At this point in my life, Xi’an was in my “Top 3” cities to visit because as the ultimate history nerd, I had to see the Terracotta Army. I was nervous when I finally got the chance to travel there because I had such high expectations of the historic site, but I was not expecting to love the city of Xi’an as much as I did, and I was certainly not disappointed about seeing the Terracotta warriors. Xi’an is a historic city – much more so than modern Shanghai, but it the city itself had so much character beyond the history.
We flew from Shanghai to Xi’an on China Eastern Airlines. The flight was smooth; it only took about 2 hours. The airline served noodles as a meal even though it was a pretty short trip. If you are traveling to Xi’an, I recommend getting a local guide for a day or two while you get your bearings. Plus, you learn a lot about the history and culture from someone who lives there! We had a local guide that was born and raised in Xi’an, and over the course of two days, I learned a lot! Upon arrival in Xi’an, we stopped to see the Ancient City Wall. This city wall is about 8 miles long, has 4 main gates, and a bell tower. In ancient days, no weapon was strong enough to break down a wall, so the city walls were the best form of protection each city had. In fact, many cities in China had large walls (like in Beijing), but during the Cultural Revolution under Chairman Mao, most were destroyed. The city wall in Xi’an is probably the most We rented bikes and took a spin along the top of the city wall – what a worthwhile experience! Renting a bike was only a couple of dollars (approximately 40 yuan).
One thing I noticed as we drove around Xi’an was the pristine care and pride the city put into its built environment (flowers, sidewalks, buildings). It was much more beautiful than I imagined. That night, after several days of walking, we enjoyed a reflexology foot massage for about $20 USD – what a treat! I do this from time-to-time at home in Atlanta, but when in China…
The second day in Xi’an was the day I was waiting for. For those of you who don’t know about the Terracotta Army, I’ll provide an extremely brief history and perhaps you will understand why I was so excited:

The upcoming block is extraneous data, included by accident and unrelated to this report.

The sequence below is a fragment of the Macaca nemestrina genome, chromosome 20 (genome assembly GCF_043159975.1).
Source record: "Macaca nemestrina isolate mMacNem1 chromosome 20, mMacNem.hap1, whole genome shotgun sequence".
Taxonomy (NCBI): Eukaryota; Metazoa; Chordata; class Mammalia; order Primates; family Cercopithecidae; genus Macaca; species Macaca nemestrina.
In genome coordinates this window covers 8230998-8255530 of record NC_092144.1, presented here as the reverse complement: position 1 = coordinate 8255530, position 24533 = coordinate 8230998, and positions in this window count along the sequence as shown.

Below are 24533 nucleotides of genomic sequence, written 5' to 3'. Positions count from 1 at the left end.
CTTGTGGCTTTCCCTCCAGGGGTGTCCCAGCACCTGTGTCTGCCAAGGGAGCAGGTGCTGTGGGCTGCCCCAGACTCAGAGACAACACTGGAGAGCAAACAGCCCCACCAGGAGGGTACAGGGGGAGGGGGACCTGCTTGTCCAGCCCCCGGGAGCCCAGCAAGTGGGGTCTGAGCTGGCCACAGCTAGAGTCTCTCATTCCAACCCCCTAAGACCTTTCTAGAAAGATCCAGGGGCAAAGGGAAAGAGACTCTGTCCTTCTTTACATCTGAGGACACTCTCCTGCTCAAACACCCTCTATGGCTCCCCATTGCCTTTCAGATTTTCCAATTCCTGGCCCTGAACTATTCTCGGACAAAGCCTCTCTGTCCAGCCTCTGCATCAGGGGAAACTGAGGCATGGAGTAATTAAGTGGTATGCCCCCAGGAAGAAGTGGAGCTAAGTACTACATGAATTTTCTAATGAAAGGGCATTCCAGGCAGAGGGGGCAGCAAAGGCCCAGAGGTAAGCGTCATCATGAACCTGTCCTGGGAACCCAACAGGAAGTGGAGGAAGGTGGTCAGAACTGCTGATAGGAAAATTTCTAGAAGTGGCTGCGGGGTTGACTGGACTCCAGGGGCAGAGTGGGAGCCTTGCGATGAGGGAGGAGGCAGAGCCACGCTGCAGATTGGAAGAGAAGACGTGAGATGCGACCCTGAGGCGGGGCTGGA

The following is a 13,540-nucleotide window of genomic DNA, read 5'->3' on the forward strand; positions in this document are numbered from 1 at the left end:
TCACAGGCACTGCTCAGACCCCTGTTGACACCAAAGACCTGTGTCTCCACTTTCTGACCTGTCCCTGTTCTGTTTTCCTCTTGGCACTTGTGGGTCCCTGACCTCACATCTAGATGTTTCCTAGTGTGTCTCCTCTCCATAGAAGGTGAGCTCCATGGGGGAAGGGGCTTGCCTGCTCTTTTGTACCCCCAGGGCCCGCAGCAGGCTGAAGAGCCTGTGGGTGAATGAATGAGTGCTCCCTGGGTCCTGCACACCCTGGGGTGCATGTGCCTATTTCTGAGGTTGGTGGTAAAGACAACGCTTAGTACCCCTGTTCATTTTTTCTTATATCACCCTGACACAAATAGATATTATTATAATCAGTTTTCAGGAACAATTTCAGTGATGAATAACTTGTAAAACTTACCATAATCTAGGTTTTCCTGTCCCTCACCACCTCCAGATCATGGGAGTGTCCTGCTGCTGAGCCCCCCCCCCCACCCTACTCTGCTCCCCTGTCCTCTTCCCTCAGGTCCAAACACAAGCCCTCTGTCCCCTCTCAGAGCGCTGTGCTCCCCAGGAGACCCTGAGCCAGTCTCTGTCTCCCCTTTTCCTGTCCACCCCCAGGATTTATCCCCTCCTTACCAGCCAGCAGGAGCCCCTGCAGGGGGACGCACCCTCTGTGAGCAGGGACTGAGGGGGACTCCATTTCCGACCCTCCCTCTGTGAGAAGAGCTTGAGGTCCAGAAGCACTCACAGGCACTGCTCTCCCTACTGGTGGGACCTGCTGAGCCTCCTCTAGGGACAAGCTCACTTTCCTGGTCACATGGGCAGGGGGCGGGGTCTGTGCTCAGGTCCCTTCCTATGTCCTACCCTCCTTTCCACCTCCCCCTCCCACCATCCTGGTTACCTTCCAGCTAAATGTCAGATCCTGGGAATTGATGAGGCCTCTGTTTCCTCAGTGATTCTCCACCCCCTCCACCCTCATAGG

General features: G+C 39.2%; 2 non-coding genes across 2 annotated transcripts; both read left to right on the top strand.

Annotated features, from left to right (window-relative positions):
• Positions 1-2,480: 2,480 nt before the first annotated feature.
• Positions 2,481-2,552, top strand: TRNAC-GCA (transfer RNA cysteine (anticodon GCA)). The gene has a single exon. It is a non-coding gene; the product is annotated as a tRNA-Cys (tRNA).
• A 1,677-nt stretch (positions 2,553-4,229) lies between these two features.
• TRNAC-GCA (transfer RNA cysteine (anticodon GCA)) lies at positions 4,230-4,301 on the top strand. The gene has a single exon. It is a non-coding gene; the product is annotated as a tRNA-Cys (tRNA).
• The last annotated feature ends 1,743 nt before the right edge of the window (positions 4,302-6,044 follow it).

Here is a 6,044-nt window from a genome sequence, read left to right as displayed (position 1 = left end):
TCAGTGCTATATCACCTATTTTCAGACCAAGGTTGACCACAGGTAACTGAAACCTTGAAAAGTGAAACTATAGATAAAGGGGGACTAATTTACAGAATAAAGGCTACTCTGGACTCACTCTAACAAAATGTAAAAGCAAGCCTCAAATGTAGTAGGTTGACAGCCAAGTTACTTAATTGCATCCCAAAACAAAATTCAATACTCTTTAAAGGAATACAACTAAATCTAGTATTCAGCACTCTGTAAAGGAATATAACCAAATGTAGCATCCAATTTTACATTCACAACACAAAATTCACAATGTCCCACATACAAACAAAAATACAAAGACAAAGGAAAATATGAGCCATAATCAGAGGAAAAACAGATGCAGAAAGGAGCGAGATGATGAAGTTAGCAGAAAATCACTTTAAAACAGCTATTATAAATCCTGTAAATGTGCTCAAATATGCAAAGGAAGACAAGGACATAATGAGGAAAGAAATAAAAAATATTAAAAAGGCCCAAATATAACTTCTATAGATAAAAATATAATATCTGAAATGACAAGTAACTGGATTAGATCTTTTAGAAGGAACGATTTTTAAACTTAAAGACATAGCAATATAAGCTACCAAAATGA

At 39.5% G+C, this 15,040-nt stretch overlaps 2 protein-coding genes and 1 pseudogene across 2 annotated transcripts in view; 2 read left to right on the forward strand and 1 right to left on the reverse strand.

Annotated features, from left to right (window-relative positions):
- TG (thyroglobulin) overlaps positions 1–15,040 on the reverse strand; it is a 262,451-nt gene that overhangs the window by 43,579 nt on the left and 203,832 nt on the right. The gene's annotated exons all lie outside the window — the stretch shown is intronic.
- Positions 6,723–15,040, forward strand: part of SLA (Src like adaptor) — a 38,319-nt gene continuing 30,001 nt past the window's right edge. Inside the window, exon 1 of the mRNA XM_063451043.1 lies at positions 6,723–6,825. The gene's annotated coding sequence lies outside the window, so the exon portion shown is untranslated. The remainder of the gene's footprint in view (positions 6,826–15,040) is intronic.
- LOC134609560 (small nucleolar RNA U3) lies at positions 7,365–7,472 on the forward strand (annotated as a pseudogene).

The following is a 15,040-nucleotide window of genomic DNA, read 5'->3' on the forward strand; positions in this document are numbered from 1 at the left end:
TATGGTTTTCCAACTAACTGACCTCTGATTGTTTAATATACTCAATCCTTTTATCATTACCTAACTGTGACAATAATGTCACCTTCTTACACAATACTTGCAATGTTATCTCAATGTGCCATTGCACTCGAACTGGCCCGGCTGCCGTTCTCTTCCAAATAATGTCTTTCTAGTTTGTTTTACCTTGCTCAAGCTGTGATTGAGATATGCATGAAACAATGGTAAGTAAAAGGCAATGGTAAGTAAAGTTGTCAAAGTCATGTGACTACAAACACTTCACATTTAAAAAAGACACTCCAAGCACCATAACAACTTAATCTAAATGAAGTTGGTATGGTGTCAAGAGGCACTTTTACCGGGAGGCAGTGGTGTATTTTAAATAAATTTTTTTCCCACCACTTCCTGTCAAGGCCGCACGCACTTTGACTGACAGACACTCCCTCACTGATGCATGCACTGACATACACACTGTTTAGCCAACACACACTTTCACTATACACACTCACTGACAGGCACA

In 1974, Chinese scientists stumbled on one of the greatest archaeological finds of all-time. It started with the discovery of a clay (terracotta) head, and this led to not one, but thousands of life-sized clay soldiers, arranged by military rank and each having a unique face. The army was said to be “protecting” the burial site of the first emperor (Emperor Qin) of China, buried around 208 BCE in an earthen mound several miles behind the terracotta army. This emperor is credited with (what would become) the Great Wall of China. Since the find in ’74, archeologists are still digging up these clay warriors. For those who are wondering, the emperor has not yet been unearthed because scientists are worried our climate and chemicals will destroy what is buried under the earthen mound. Perhaps one day there will be technology available to safely see inside the emperor’s tomb. The part that is most fascinating about the Terracotta Army is that no one had any idea (before 1974) that it existed. No written records describing a clay army, especially of this magnitude have been found.
When I walked into the archaeological dig site (which is actually a series of buildings), it was bigger and more amazing than I had imagined. It was extremely crowded, even on a weekday, but it was truly spectacular. I had goosebumps the entire time. To get there, you would have to hire a driver or take a city bus to get out to the archaeological site. After a 25-mile drive (which can take a bit of time on a bus), plan to spend at least a half of a day there. There are gift shops and things to spend money on, but I chose to explore with my time instead. Aside from the Great Wall of China outside of Beijing, this should be a must-see on your visit to China.
After our morning with the Terracotta Army, we enjoyed the Tangbo Art Museum. This museum is a fairly small institution costing approximately $11.50 (80 yuan). For those interested in contemporary art, this would be a really unique stop. I also enjoyed the calligraphy and shadow puppet art. If you are taking public transport, Xi’an has a metro and you should get off Yanxingmen Station on the purple line. City buses also drop off near the museum.
One of my favorite parts of Xi’an was the Muslim Quarter (also known as Huimin Jie in Pingyin). The neighborhood dates back to the Silk Road over 1000 years ago. Around 20,000 Muslim residents inhabit this part of the city and the blend of cultures is truly special. If you are a vegetarian, you may want to pack a snack because the main street has a lot of street meat! I recommend roujiamo (beef inside a bun). I also enjoyed watching the shop owners make candy. Taking a couple of hours in the Muslim Quarter to walk around and try some food is well worth your time. One side note, be respectful with your camera. Sometimes I get so excited about capturing the moment, I don’t think about photo etiquette. Our guide suggested that we avoid taking pictures of individuals while they are working because the shop owners are not a tourist attraction…they are just doing their job. He made a good point, so I just took pictures of the area.
Of all the cities in China I have been to (Beijing, Shanghai, Hong Kong), the one I would most like to visit again was Xi’an. My husband has never been there and I know he would appreciate all of the unique things the City of Western Peace has to offer. Hopefully I’ll make it back before my Visa expires!